The Albatross Fleet, the Twins boats, the Ronnie, the Jackie Faye, the Escape and the Ursula now comprised the local charter fleet and a growing trend, a sign of the future, was set in motion as a number of "outside" private boats made Hatteras either their semi-permanent home or a major spring and early summer destination. 

The future began to take shape even more clearly with the establishment of the Hatteras Marlin Club, which immediately developed the first of North Carolina's billfish tournaments, the Hatteras Marlin Club Invitational Tournament. This tournament cemented Hatteras' position as a major billfishing spot. 


It was during this time that a fishing club in San Juan became concerned that Hatteras was receiving some of the fishing limelight previously reserved for Puerto Rico as the world's number one blue marlin hot spot. That club issued a challenge to the Cape Hatteras Billfish Club, a challenge that would decide the debate as to which port could claim the title of "Blue Marlin Capital of the World."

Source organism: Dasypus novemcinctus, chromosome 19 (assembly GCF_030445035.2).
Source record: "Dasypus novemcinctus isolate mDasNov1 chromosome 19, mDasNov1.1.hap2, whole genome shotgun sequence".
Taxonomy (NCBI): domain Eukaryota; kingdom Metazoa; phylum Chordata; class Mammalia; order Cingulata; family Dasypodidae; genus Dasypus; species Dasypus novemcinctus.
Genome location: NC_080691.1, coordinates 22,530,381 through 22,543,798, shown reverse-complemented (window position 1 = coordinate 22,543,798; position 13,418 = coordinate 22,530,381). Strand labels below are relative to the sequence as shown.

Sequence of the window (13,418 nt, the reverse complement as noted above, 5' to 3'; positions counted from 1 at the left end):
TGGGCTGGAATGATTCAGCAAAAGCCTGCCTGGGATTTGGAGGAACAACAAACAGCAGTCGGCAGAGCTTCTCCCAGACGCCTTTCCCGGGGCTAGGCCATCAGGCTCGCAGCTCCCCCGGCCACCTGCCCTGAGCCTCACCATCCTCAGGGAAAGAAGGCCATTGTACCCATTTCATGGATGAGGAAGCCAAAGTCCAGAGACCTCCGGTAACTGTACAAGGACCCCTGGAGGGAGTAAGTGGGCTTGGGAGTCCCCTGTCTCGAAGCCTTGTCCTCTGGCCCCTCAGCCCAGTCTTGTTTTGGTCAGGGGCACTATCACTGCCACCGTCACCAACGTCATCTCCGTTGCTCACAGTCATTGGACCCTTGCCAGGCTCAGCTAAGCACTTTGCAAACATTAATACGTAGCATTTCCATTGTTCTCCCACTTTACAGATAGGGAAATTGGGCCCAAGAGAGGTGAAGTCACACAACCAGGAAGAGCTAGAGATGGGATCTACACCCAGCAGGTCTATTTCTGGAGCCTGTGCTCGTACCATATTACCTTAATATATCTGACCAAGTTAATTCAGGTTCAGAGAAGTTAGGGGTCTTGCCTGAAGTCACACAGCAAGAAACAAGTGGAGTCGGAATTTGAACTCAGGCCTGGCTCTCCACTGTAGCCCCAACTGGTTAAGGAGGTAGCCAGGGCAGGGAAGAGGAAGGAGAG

The Cape Hatteras Billfish Club had been founded by a dentist from Norfolk, Dr. J.C. Overby, and was located at the present site of Hatteras Village Marina. The format of the proposed challenge was straight forward. Two competitions would take place, one in Hatteras the other in San Juan. Each club chose what it believed to be the best date to fish its respective port and a four-day event was then scheduled at each port. The host club provided seven boats and seven anglers (one angler per boat) with the visiting club's seven anglers fishing as guests on each of the host boats. Each angler fished one pole and the cumulative team total for blue marlin would determine the team title. 

In addition, the total number of marlin caught in the Hatteras tournament would be compared with the total caught in the San Juan tournament to determine the title of "Blue Marlin Capital of the World." Although the anglers from Puerto Rico prevailed in the team competition, the bumper tags proclaiming Hatteras "Blue Marlin Capital of the World" are testimony as to the port in which the most marlin were landed.